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Build a frame for longevity – what you need to know about bone health!

Osteoporosis is a disease that affects the density and quality of bones, making them weak and more likely to fracture or break. It is a lifelong condition that cannot be cured, only managed. While osteoporosis can occur in both men and women, it can be sped up in women after menopause when estrogen levels drop. One in two women and one in three men over the age of 60 will experience a fracture due to osteoporosis. Osteoporosis is a major public health issue worldwide, particularly in Australia. Osteoporosis, osteopenia or poor bone health affects an estimated 4.74 million Australians over 50 years old, and its prevalence is expected to rise with the aging of the population (HBA, 2022). 

Why is Osteo Health Important:

Osteo health, which refers to the health and strength of bones and joints, is essential for several reasons. First, strong bones and joints are necessary to maintain mobility and independence. Second, osteo health plays a critical role in preventing fractures, particularly in older adults. In 2022, there were over 183,105 hospitalisations due to fractures in Australia, with over 50% of those fractures occurring in people aged 65 and older (HBA, 2021). Third, maintaining good osteo health can help reduce the risk of developing osteoporosis, a condition in which bones become weak and brittle, increasing the risk of fractures. Finally, good osteo health can help support overall physical fitness and athletic performance at all ages.

The top 5 signs of poor osteo health are:

  1. Fractures: Fractures, especially in the hip, spine, or wrist, are a clear sign of poor bone health and can be an indication of osteoporosis.
  2. Height loss: A loss of height, typically due to compression fractures in the spine, is a sign of bone loss and poor osteo health.
  3. Joint pain: Osteoarthritis, a common condition that affects the joints, can signify poor osteo health. Osteoarthritis is also common in Australia, affecting an estimated 2.2 million people, or 9.3% of the population. It is most prevalent in people over the age of 45.
  4. Limited mobility: Poor osteo health can lead to stiffness and limited mobility, making it difficult to perform daily activities and exercise.
  5. Weak grip strength: Reduced grip strength, which can be measured using a hand dynamometer, can be an indicator of poor osteo health and an increased risk of fracture.

There are several ways to improve osteo health, including:

Eating a balanced diet rich in calcium and vitamin D, which are essential for bone health, or speaking to a healthcare professional about supplementing the diet (HBA, 2021).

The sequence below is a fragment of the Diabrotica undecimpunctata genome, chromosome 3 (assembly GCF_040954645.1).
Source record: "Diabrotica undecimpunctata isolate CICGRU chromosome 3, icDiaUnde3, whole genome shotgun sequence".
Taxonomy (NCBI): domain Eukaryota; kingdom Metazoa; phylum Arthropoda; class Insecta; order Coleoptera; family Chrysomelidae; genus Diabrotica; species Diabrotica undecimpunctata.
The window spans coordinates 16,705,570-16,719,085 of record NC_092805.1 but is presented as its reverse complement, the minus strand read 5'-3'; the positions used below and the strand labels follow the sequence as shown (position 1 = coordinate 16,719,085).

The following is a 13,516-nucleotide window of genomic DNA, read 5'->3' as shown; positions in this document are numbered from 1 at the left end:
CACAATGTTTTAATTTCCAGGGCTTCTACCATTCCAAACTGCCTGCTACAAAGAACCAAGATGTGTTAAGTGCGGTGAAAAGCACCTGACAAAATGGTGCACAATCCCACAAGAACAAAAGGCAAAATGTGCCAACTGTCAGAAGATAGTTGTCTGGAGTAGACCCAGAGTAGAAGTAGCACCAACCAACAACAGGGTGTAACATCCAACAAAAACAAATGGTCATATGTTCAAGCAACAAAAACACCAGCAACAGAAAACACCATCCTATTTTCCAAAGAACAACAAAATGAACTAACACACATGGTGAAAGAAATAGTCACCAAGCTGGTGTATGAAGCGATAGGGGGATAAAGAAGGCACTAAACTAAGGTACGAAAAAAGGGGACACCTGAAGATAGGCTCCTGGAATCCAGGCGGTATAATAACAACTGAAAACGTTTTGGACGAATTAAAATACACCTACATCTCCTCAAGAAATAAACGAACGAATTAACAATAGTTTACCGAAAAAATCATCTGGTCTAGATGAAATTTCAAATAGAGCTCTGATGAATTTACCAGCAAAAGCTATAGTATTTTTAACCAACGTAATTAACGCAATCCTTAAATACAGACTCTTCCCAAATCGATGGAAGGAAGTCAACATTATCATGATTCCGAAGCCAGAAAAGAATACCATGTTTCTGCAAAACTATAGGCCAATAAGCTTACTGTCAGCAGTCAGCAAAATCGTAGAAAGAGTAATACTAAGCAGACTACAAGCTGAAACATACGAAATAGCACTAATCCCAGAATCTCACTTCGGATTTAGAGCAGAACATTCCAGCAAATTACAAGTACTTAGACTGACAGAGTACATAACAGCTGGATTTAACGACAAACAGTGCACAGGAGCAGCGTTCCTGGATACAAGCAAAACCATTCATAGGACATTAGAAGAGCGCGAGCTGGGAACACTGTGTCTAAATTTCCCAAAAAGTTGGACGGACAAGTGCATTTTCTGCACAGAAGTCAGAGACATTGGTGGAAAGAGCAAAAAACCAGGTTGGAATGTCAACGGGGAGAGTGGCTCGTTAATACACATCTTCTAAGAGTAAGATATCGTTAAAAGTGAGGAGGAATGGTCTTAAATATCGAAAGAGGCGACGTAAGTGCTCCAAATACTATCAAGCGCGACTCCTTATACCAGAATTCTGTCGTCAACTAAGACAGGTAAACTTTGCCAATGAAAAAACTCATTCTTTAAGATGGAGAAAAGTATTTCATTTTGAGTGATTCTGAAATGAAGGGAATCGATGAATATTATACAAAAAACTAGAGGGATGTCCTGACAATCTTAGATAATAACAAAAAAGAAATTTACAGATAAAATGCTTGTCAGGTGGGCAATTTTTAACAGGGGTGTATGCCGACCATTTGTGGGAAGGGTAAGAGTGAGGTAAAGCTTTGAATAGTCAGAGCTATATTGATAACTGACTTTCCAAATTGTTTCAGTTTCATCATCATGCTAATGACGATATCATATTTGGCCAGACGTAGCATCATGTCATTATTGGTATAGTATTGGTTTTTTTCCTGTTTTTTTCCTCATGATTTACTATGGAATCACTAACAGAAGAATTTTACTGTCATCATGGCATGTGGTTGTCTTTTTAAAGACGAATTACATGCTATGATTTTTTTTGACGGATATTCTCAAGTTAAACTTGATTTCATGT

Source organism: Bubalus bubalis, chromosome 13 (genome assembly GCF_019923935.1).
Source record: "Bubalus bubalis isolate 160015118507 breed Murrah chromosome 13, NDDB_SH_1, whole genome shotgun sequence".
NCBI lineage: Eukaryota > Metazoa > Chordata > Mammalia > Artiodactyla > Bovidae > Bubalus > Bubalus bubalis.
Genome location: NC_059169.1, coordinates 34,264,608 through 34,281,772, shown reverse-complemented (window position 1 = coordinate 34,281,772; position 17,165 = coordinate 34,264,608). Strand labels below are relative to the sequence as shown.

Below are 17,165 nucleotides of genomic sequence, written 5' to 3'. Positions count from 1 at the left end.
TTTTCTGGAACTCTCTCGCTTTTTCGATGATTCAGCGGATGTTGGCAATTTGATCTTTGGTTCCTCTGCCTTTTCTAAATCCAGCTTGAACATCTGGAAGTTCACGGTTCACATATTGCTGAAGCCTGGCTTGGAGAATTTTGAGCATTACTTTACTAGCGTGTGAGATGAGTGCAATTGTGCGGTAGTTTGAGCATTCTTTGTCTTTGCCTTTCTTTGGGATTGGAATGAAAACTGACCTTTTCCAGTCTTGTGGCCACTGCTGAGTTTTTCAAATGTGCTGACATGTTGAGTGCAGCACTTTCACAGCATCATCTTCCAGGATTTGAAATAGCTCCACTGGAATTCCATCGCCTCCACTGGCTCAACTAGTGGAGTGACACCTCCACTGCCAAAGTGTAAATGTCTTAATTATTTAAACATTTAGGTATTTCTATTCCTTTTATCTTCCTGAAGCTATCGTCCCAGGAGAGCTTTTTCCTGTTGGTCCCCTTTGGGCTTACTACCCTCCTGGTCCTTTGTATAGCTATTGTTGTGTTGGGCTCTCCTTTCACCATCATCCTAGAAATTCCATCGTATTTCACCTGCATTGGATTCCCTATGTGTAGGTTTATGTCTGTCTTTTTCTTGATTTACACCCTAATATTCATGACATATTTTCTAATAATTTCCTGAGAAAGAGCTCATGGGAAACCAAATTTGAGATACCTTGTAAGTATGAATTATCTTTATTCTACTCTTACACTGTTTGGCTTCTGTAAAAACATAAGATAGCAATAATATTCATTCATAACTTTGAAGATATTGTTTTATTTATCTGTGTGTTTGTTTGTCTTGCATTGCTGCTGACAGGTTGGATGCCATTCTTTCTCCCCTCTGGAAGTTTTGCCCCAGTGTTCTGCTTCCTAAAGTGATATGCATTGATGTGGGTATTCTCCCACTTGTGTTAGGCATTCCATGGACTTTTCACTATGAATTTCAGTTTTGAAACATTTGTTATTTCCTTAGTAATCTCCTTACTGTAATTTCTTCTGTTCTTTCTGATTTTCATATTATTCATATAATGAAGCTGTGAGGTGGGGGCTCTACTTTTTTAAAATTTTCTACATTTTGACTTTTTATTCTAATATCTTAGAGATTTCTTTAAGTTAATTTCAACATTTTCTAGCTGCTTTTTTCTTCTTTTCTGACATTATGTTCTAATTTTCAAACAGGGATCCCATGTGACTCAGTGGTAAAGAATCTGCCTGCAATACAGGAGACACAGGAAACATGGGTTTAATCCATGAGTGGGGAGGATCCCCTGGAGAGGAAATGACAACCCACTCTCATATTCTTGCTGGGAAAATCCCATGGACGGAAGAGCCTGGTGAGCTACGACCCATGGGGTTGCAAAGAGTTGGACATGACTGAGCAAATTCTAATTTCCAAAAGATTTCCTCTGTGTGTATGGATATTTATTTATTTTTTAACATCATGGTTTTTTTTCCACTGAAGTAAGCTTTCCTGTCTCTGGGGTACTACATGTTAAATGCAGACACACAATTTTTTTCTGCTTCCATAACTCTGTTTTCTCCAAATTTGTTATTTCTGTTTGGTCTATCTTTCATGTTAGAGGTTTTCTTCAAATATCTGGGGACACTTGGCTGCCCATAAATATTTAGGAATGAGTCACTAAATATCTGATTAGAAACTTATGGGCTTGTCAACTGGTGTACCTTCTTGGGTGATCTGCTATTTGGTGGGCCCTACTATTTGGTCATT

Engaging in weight-bearing exercises like walking up hills, jogging, and weightlifting can help build and maintain bone density.

Avoiding smoking and excessive alcohol consumption, both of which can weaken bones.

Getting enough sleep and managing stress can help support overall health and well-being.

Regular bone density scans monitor bone health and detect any changes or declines.

Some medications available with a prescription can help slow bone loss and reduce the risk of fractures in people with osteoporosis.

It’s important to talk to your healthcare provider before making any changes to your diet or exercise routine and to follow their advice for the best ways to improve your osteo health, and we also recommend you visit your GP for osteo health concerns if you are experiencing any of following symptoms:

  1. Persistent joint pain or stiffness that lasts for more than a few weeks.
  2. Loss of height or a change in posture.
  3. A recent fracture, especially if you are over the age of 50.
  4. Pain in the lower back or neck.
  5. Weakness or numbness in the arms or legs.
  6. A family history of osteoporosis or other bone diseases.
  7. A history of prolonged steroid use can increase the risk of osteoporosis.

Your GP can assess your osteoporosis and other bone diseases risk, provide a diagnosis, and recommend appropriate treatment and management strategies. They may also refer you to a specialist, such as a bone endocrinologist, for further evaluation or treatment. 

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  • Australian Institute of Health and Welfare. (2019). Osteoporosis. Retrieved from https://www.aihw.gov.au/reports/chronic-musculoskeletal-conditions/osteoporosis/contents/what-is-osteoporosis
  • Australian Institute of Health and Welfare. (2020). Osteoarthritis. Retrieved from https://www.aihw.gov.au/reports/chronic-musculoskeletal-conditions/osteoarthritis/contents/what-is-osteoarthritis
  • Healthy Bones Australia. (2021). About Bones. https://healthybonesaustralia.org.au/your-bone-health/about-bones/#:~:text=Over%201%20million%20Australians%20have,due%20to%20poor%20bone%20health.
  • Healthy Bones AUstralia. (2022). Burden of Disease Analysis 2012-2022. Retrieved from https://healthybonesaustralia.org.au/wp-content/uploads/2020/11/Burden-of-Disease-Analysis-2012-2022.pdf
  • Osteoporosis Australia. (2022). Osteoporosis statistics. Retrieved from https://www.osteoporosis.org.au/statistics
  • Better Health Channel. (2021). Osteoporosis – prevention. Retrieved from https://www.betterhealth.vic.gov.au/health/conditionsandtreatments/osteoporosis-prevention